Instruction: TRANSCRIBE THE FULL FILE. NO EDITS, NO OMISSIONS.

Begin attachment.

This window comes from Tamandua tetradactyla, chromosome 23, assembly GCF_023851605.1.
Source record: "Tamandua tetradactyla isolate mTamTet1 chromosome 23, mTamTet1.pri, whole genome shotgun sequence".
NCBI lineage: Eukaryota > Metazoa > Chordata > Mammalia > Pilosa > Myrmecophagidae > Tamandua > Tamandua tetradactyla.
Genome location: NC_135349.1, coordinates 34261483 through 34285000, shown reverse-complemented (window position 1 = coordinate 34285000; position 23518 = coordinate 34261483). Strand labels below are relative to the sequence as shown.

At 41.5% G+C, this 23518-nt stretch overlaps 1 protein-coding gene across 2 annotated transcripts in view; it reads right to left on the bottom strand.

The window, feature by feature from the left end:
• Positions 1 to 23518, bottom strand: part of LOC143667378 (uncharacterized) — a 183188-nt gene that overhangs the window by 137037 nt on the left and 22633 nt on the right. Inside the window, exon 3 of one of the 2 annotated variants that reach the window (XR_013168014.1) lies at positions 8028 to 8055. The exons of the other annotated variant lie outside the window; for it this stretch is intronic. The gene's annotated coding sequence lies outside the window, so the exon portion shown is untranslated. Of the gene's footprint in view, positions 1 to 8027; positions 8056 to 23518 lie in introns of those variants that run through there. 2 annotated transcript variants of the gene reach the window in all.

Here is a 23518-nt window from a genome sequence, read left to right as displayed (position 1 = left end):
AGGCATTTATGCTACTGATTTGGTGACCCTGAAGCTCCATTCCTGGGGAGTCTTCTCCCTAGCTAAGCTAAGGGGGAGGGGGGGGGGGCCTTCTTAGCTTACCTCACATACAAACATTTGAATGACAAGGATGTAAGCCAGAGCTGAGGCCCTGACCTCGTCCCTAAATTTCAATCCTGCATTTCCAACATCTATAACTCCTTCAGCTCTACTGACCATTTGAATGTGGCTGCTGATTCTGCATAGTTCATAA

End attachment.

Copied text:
This window comes from Tamandua tetradactyla, chromosome 23, assembly GCF_023851605.1.
Source record: "Tamandua tetradactyla isolate mTamTet1 chromosome 23, mTamTet1.pri, whole genome shotgun sequence".
NCBI lineage: Eukaryota > Metazoa > Chordata > Mammalia > Pilosa > Myrmecophagidae > Tamandua > Tamandua tetradactyla.
Genome location: NC_135349.1, coordinates 34261483 through 34285000, shown reverse-complemented (window position 1 = coordinate 34285000; position 23518 = coordinate 34261483). Strand labels below are relative to the sequence as shown.

At 41.5% G+C, this 23518-nt stretch overlaps 1 protein-coding gene across 2 annotated transcripts in view; it reads right to left on the bottom strand.

The window, feature by feature from the left end:
• Positions 1 to 23518, bottom strand: part of LOC143667378 (uncharacterized) — a 183188-nt gene that overhangs the window by 137037 nt on the left and 22633 nt on the right. Inside the window, exon 3 of one of the 2 annotated variants that reach the window (XR_013168014.1) lies at positions 8028 to 8055. The exons of the other annotated variant lie outside the window; for it this stretch is intronic. The gene's annotated coding sequence lies outside the window, so the exon portion shown is untranslated. Of the gene's footprint in view, positions 1 to 8027; positions 8056 to 23518 lie in introns of those variants that run through there. 2 annotated transcript variants of the gene reach the window in all.

Here is a 23518-nt window from a genome sequence, read left to right as displayed (position 1 = left end):
AGGCATTTATGCTACTGATTTGGTGACCCTGAAGCTCCATTCCTGGGGAGTCTTCTCCCTAGCTAAGCTAAGGGGGAGGGGGGGGGGGCCTTCTTAGCTTACCTCACATACAAACATTTGAATGACAAGGATGTAAGCCAGAGCTGAGGCCCTGACCTCGTCCCTAAATTTCAATCCTGCATTTCCAACATCTATAACTCCTTCAGCTCTACTGACCATTTGAATGTGGCTGCTGATTCTGCATAGTTCATAA